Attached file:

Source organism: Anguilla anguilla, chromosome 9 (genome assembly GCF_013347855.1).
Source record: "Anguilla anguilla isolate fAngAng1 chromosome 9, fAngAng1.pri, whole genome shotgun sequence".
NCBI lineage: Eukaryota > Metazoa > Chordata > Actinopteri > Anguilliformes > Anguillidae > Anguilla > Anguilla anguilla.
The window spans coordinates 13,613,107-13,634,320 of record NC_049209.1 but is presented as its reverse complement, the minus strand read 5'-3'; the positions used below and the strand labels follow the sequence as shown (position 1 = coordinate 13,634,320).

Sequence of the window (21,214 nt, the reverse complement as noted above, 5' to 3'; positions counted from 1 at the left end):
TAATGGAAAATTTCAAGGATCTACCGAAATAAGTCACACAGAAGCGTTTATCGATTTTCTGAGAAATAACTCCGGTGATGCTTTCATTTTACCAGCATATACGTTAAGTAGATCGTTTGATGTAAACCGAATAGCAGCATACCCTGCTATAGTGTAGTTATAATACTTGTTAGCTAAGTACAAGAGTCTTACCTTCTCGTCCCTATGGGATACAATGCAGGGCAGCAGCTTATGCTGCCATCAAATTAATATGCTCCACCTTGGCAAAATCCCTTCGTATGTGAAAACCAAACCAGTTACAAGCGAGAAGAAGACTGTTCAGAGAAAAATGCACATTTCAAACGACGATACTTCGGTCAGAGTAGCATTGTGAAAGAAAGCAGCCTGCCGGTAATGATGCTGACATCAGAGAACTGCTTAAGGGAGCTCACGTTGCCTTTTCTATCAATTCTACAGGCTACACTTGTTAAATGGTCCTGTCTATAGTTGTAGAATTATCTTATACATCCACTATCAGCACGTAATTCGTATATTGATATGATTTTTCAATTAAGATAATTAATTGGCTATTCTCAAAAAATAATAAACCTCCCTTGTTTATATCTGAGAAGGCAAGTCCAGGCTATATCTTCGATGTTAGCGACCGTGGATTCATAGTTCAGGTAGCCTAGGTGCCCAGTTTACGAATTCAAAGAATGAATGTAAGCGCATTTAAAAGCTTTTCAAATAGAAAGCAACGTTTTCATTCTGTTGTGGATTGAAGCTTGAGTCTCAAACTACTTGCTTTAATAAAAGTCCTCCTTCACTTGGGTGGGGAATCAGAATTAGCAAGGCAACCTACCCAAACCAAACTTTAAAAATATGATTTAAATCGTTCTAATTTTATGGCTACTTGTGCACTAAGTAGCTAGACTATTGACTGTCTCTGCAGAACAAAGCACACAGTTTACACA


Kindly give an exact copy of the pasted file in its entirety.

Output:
Source organism: Anguilla anguilla, chromosome 9 (genome assembly GCF_013347855.1).
Source record: "Anguilla anguilla isolate fAngAng1 chromosome 9, fAngAng1.pri, whole genome shotgun sequence".
NCBI lineage: Eukaryota > Metazoa > Chordata > Actinopteri > Anguilliformes > Anguillidae > Anguilla > Anguilla anguilla.
The window spans coordinates 13,613,107-13,634,320 of record NC_049209.1 but is presented as its reverse complement, the minus strand read 5'-3'; the positions used below and the strand labels follow the sequence as shown (position 1 = coordinate 13,634,320).

Sequence of the window (21,214 nt, the reverse complement as noted above, 5' to 3'; positions counted from 1 at the left end):
TAATGGAAAATTTCAAGGATCTACCGAAATAAGTCACACAGAAGCGTTTATCGATTTTCTGAGAAATAACTCCGGTGATGCTTTCATTTTACCAGCATATACGTTAAGTAGATCGTTTGATGTAAACCGAATAGCAGCATACCCTGCTATAGTGTAGTTATAATACTTGTTAGCTAAGTACAAGAGTCTTACCTTCTCGTCCCTATGGGATACAATGCAGGGCAGCAGCTTATGCTGCCATCAAATTAATATGCTCCACCTTGGCAAAATCCCTTCGTATGTGAAAACCAAACCAGTTACAAGCGAGAAGAAGACTGTTCAGAGAAAAATGCACATTTCAAACGACGATACTTCGGTCAGAGTAGCATTGTGAAAGAAAGCAGCCTGCCGGTAATGATGCTGACATCAGAGAACTGCTTAAGGGAGCTCACGTTGCCTTTTCTATCAATTCTACAGGCTACACTTGTTAAATGGTCCTGTCTATAGTTGTAGAATTATCTTATACATCCACTATCAGCACGTAATTCGTATATTGATATGATTTTTCAATTAAGATAATTAATTGGCTATTCTCAAAAAATAATAAACCTCCCTTGTTTATATCTGAGAAGGCAAGTCCAGGCTATATCTTCGATGTTAGCGACCGTGGATTCATAGTTCAGGTAGCCTAGGTGCCCAGTTTACGAATTCAAAGAATGAATGTAAGCGCATTTAAAAGCTTTTCAAATAGAAAGCAACGTTTTCATTCTGTTGTGGATTGAAGCTTGAGTCTCAAACTACTTGCTTTAATAAAAGTCCTCCTTCACTTGGGTGGGGAATCAGAATTAGCAAGGCAACCTACCCAAACCAAACTTTAAAAATATGATTTAAATCGTTCTAATTTTATGGCTACTTGTGCACTAAGTAGCTAGACTATTGACTGTCTCTGCAGAACAAAGCACACAGTTTACACA